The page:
Parallelism Between Undergoing Psychoanalytical Therapy and Being a Teacher

Psychoanalytical therapy is the classic and besteknown modality of therapy; a patient, a psychologist and a couch Founded by Sigmund Freud, psychoanalytical therapy (also known as “talk therapy”) is aimed at helping people overcome problems. It has grown popular throughout the last decades and the number of people that seek help in it » along with the number of psychologists – continues to increase on a regular basis. At the same time, teaching is a profession with intrinsic features that make it generate stress and bring about a variety of behavioural pathologies.

With the aim of drawing a parallelism between undergoing therapy and teaching, this essay attempts to explore some of the characteristics of both disciplines and establishes possible connections between them. Mental Health in Education According to Mirta Videla in “Prevention: Intervencién Psicolégica en Salud Comunitaria” (1991) different professionals describe teaching as a profession prone to cause a considerable amount of stress.

The author resorts to the research of Gomez and Serra at the Universidad of Valencia to depict this reality.

The above mentioned research demonstrated that most of the difficulties teachers endure derive from the professional sphere. The vast majority of the teachers surveyed agreed that knowledge of psychological techniques would help them deal with their problems. Although it is true that in every profession people are confronted with problems, the kind of work, along with the satisfaction and stability it causes, may favour, disturb or damage the mental health of those involved. There is a convincing fact in the field of teaching that accounts for the connection between being a teacher and suffering from stress: most of the sick leaves related to mental health occur after fifteen or twenty years of service.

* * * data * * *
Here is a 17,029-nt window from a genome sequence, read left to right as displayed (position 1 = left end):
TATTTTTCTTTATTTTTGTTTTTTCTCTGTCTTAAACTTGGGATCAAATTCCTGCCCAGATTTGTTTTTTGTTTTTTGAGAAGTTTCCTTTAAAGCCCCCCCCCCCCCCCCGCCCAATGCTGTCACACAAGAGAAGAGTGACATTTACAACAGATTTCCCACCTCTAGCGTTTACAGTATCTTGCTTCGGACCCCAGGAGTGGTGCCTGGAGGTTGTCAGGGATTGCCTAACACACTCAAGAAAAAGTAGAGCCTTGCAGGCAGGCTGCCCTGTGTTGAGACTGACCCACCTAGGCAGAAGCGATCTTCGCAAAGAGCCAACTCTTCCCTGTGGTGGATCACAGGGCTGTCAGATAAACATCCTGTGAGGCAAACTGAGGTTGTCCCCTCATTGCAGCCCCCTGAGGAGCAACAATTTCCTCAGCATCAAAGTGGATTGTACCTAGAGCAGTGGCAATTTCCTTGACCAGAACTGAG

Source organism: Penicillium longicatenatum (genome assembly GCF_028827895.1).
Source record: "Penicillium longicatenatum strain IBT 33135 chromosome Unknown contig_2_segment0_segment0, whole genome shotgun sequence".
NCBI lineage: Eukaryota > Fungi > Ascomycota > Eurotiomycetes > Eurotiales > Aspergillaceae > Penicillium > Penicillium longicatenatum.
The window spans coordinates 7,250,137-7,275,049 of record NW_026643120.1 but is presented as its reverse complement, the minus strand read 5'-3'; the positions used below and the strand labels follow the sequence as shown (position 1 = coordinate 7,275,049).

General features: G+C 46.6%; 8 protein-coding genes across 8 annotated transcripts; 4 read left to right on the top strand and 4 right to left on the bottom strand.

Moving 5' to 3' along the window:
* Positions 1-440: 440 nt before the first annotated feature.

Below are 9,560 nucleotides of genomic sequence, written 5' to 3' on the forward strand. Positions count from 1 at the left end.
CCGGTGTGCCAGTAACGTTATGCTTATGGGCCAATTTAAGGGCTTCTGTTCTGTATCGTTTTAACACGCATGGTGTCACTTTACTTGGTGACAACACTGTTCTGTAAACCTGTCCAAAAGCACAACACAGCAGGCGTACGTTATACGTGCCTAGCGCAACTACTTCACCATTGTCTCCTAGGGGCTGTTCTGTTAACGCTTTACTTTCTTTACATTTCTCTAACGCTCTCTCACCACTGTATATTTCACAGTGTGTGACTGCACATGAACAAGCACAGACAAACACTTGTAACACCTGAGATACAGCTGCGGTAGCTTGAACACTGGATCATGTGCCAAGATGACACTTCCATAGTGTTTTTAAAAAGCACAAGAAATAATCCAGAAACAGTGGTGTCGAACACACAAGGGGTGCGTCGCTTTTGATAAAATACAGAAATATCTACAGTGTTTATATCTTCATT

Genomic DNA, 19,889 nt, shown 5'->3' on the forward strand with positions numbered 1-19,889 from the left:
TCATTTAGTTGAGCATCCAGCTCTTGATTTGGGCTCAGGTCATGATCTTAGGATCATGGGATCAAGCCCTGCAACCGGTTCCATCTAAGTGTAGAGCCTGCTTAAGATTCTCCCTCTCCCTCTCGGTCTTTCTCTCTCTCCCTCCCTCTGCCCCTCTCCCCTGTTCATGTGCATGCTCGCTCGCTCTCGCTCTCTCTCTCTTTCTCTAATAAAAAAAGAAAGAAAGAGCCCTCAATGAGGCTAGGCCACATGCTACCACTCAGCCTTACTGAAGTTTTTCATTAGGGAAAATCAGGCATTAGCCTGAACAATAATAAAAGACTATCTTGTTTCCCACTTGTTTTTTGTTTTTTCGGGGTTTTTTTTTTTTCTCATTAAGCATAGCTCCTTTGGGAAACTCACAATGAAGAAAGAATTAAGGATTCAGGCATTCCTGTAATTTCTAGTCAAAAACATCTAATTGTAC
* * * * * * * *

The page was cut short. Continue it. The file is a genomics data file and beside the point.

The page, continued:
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This might lead to conclude that some time is required in teaching for the symptoms to fully manifest themselves.

In addition, it was concluded that those teachers who are more committed to their job are the ones that suffer the most because of the frustration derived from the sterile efforts made. All things considered, it would be unrealistic to ignore the implications of teaching in the psyche of teachers. Benefits of Doing Therapy Psychoanalytical treatment is a process of discovery and unveiling that allows people to resignify not only events from the past, but also “normal” behaviour patterns that rule their lives every day. However, in order for the treatment to be effective there must be some previous conditions necessary to start analysis. The patient must acknowledge his or her behaviour as dysfunctional and noxious; an indispensable effort is required to heal. Presence, commitment, a lot of patience, will and courage are imperative for the patient to face the truth, while tolerating the emotional instability that is set in motion when doing therapy.

Therefore, positive transference is of utmost importance to establish the bond between therapist and patient and allow the dismantling of the defence mechanisms the patient has utilised all his life for protecting himself from the anguish. Questions are without a shadow of a doubt the cornerstone of talk therapy. Doing analysis is not giving answers dogmatically; conversely, it is the power of interrogation that leads to real learning. In one of Schopenhauer’s letters to Goethe he declared that the key to discover the truth does not reside in conclusive answers but in the novelty of the enquiry because a question should never anticipate the answer for it to be enlightening. Being a Teacher and Being a Psychologist In 2010 Daniel Feldman was requested to write about teaching by the Ministry of Education. There are many interesting concepts and approaches to teaching in “Didactica General” which could be used to establish possible connections between the role of a teacher and that of a psychologist.